There are all kinds of free options available to erase your computer. You just have to decide, do you want COMPLETE erasing or just setting back to how it was when I first bought it?

If you have intensely personal stuff (you be the judge), completely erasing it with a free program called Dban Boot and Nuke is a great option. I frequently do this because I have the resources immediately available to reinstall Windows. But if you are selling to a friend and don’t need government-grade erasing software and just need to reset to factory settings to get ride of all your personal stuff, Windows has a super easy built-in solution. So we will break this article into two separate posts… I guess three if you include this page. So, lets get started!

Completely and Securely Erasing Your Computer

Restoring Your Computer to Factory Settings

If you are reading this part, you’ve gone too far, go back up and make your selection!

 

Categories: Computers, Technology

Building a Smart Home: Episode 1, The Beginning

February 5, 2017 Leave a comment

I’m doing it! I’m building my dream home! I have finally outgrown my current place of residence and am in the process of building my own home and can customize a lot of features to what I want, and I want a smart home.

What defines a smart home?

In this planning phase, I have several requirements that must be met for me to define my home as a “smart home.” Smart home is an extremely loose term. If you use plugs that you can access and activate with your smartphone, is this a smart house? Technically, I suppose. But this does not enrich your life. My definition of a smart home is a series of interconnected devices in your home with remote access capability that allow for automation of tasks, notification of events, home environment monitoring with immediate feedback, and on-demand event triggering that will seamlessly enrich the lives of the smart home inhabitants and its users. Specifically for this project, it must:

  • be accessible via smartphone
  • be able to be controlled by voice commands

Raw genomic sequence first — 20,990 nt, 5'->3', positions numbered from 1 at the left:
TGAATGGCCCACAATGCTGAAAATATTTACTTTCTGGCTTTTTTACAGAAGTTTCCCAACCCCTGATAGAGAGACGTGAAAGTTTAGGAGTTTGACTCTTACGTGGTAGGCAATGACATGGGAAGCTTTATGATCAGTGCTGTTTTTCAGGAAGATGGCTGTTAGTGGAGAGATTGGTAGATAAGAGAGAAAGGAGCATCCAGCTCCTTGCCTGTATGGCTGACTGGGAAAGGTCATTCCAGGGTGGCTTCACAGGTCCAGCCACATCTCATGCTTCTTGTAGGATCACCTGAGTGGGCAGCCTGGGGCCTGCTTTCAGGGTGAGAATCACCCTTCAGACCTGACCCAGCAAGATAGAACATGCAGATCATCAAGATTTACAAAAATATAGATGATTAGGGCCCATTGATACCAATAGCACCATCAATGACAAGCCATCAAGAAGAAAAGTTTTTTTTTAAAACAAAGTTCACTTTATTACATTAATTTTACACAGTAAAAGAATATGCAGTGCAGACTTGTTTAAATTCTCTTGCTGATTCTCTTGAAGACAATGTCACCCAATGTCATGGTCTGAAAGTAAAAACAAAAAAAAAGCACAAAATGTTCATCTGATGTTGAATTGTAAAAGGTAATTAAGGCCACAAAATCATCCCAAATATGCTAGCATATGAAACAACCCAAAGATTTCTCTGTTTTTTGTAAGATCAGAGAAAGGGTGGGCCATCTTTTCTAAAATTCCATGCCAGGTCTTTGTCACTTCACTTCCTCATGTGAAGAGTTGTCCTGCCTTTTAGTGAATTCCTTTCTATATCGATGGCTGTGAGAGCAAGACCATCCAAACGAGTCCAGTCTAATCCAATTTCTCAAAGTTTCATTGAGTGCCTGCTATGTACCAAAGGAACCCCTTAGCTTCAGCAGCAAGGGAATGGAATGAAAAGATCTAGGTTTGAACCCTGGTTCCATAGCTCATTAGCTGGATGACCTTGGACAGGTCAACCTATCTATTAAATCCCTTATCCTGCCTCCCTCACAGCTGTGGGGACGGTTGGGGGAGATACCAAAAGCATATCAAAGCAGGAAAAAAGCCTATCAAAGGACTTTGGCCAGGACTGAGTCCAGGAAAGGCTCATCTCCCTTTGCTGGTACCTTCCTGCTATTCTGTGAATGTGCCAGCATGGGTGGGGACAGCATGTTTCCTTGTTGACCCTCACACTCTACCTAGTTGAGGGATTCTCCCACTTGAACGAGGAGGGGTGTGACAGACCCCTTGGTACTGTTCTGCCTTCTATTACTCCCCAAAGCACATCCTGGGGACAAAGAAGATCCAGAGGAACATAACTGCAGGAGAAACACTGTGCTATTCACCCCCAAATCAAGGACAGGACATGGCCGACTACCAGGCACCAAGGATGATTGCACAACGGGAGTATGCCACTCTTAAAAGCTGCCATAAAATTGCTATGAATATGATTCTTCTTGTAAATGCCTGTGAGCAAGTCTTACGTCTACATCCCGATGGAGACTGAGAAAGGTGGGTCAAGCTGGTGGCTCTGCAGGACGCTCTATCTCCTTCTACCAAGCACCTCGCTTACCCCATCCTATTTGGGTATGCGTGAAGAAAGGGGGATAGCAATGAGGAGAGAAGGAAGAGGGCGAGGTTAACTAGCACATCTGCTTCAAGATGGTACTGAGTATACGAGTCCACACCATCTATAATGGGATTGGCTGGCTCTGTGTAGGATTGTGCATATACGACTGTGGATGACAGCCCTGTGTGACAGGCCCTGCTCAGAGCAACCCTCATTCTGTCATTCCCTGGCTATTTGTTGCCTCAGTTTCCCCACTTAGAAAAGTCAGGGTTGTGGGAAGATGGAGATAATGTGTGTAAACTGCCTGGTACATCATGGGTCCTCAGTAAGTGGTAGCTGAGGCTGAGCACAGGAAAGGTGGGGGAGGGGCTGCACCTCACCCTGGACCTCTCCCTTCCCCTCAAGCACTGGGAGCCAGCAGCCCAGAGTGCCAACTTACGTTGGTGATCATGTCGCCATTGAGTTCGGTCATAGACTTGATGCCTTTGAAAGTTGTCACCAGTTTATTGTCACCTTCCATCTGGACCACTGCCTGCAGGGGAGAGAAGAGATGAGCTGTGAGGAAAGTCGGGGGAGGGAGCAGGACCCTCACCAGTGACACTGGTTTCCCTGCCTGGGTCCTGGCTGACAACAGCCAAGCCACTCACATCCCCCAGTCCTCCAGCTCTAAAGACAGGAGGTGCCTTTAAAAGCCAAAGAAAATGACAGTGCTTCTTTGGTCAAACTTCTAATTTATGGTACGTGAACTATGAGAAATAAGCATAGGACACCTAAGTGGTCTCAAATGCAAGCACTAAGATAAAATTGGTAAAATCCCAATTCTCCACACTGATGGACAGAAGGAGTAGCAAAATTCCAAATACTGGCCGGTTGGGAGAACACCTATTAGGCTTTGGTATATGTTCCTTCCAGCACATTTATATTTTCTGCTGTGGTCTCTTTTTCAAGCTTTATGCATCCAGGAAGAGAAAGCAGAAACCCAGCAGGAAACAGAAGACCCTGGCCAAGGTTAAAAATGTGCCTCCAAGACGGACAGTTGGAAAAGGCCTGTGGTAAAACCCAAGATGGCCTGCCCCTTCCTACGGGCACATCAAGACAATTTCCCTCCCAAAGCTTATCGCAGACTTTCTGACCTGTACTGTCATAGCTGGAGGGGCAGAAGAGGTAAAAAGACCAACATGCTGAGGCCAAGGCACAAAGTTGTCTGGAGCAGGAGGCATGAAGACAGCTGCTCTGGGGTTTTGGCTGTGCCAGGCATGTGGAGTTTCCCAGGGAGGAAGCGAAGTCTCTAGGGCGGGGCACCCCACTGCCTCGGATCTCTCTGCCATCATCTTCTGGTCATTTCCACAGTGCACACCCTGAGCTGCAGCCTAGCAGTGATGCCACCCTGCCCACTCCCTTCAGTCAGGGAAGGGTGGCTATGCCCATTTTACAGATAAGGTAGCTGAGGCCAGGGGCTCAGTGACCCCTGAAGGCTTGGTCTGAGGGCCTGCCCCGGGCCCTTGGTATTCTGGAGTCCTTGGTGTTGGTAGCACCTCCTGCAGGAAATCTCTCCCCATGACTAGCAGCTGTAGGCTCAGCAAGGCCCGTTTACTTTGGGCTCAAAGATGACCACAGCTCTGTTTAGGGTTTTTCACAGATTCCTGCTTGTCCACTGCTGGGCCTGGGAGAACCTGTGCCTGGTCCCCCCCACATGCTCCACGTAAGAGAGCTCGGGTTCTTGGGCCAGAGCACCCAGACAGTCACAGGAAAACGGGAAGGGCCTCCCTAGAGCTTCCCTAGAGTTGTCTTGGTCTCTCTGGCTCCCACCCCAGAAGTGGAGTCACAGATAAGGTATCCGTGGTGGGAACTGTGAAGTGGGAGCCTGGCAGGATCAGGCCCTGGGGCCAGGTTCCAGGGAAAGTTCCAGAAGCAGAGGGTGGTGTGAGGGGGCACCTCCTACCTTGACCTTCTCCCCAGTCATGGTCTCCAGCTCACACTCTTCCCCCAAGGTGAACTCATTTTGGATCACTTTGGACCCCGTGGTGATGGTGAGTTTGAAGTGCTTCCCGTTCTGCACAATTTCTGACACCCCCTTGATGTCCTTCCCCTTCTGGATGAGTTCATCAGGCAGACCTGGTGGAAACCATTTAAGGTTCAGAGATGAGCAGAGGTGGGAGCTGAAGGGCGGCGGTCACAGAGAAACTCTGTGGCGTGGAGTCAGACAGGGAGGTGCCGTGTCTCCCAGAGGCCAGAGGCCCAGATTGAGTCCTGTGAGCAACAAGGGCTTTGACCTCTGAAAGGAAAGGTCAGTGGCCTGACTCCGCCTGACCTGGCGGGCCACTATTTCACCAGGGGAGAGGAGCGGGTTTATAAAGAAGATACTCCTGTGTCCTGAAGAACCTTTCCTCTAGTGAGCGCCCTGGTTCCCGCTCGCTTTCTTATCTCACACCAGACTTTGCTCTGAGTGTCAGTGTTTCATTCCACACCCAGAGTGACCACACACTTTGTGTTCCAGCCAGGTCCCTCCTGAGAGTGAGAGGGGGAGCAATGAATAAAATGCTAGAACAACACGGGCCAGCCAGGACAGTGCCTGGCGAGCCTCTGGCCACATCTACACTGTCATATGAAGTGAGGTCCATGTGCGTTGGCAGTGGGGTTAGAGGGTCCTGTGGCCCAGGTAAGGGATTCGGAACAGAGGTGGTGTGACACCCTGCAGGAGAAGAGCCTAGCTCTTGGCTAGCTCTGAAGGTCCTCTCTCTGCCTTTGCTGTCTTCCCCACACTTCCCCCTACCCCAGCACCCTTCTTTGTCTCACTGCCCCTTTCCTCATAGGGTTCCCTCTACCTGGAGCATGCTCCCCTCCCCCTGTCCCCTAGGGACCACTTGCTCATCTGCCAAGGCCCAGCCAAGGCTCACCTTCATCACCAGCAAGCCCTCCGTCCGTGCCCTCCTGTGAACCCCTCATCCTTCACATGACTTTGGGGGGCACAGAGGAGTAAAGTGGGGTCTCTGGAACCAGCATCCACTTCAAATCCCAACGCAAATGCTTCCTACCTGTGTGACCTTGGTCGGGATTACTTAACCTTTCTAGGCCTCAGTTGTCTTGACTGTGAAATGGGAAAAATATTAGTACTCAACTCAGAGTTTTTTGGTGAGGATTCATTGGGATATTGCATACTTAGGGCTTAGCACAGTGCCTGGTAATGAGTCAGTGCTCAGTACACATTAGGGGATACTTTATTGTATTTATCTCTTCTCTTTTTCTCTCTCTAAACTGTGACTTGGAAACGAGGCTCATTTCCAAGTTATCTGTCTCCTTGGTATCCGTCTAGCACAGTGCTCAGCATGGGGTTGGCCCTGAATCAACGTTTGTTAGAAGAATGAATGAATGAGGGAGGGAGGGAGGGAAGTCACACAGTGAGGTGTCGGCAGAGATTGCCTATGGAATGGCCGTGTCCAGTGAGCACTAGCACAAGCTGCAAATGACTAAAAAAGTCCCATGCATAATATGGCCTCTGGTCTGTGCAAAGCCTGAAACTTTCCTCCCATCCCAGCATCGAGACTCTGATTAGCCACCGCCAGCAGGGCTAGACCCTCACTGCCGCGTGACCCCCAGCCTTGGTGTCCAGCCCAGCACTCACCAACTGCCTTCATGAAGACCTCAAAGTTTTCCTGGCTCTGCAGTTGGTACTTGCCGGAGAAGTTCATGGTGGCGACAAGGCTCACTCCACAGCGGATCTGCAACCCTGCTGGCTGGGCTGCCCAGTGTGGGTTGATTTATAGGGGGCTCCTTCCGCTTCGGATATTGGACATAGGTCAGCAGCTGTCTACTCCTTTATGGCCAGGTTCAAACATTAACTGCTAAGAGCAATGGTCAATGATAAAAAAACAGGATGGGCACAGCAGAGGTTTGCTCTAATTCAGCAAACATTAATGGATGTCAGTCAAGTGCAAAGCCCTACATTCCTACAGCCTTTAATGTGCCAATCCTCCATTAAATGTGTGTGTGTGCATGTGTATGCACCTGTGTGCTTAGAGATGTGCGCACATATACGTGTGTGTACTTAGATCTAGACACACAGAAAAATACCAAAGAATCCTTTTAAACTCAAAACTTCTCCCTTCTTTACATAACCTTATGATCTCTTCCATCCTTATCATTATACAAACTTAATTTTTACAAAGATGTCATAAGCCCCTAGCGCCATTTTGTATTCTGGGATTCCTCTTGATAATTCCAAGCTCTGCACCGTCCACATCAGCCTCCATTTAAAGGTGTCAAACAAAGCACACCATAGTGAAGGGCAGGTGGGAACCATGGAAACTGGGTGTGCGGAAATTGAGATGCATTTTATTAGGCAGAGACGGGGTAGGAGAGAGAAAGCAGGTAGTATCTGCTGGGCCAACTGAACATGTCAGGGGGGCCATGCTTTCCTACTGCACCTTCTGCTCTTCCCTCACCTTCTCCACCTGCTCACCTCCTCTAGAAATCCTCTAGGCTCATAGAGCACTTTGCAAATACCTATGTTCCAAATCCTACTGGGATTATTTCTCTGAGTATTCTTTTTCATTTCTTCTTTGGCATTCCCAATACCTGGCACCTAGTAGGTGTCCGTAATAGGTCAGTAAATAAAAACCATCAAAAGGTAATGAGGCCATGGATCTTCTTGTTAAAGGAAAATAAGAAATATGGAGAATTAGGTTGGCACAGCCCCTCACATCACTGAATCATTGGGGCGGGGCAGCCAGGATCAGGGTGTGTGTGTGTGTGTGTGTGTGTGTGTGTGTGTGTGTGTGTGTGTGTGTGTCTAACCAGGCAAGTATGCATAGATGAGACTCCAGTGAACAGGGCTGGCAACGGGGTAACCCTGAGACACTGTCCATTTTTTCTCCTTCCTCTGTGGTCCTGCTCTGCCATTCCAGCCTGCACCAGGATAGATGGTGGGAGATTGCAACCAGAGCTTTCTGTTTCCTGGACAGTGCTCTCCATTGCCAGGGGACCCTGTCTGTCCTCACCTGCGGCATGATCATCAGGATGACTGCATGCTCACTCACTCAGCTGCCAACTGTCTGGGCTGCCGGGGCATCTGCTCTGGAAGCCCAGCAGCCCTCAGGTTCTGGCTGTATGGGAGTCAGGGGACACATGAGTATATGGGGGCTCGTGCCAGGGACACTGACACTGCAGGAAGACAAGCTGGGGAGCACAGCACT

• be borderline 100% usable without a smartphone/smart device (i.e. tablet or computer)
  • allow for development of routines/automations
  • allow devices to communicate with each other in some capacity (Z-wave, ZigBee, RF, wireless)
  • make my life better
  • user interface must be acceptable to spouse
  • allow the entry of guests without significant difficulty when homeowners are not available or around
  • allow notifications of specified events (i.e. alarm system contacts specified users)
  • be secure

In addition to these minimal requirements, I have several aesthetic, specification, and design requirements:

  • no visible cords
  • user interface must be intuitive
  • must allow old-school utilization in the event of power/internet failure (i.e. internet goes down,  but the door locks still allow entry)
  • alarm system must have contingency ability in the even of internet failure
  • minimal visible aesthetic disruption due to quantity of devices
  • devices must be aesthetically appealing

Current State of Smart Home Technology

There are many different types of smart home products available and even more coming to market. These devices are commonly referred to collectively as the IoT (internet of things) as they have the capability to connect to the internet in an invisible way and “do things.” Its not a computer, its not a server… its a thing that connects to the internet! Most of the devices offered to make a smart home are wireless. In the past couple years there’s been an explosion of different types of popular wireless technology used in smart home devices: ZigBee, Z-wave, RF, bluetooth, and wireless/wifi. There are several differences between these but most of them have one common concept of requiring a hub. The hub serves as the source of control of these devices whether it be a light switch, door lock, thermostat, room environment sensor, motion sensor, etc. Depending on the technology the user chooses determines which hub to purchase. The hub is partially dictated by which ecosystem a user is invested with their current home devices (iPad, Android tablet, iPhone, Android smartphone). The reason this is important is because the smartphone is the device that almost always follows you and next to you. If you have an Android phone and start investing in Apple Homekit devices… you made a poor choice of building your smart home.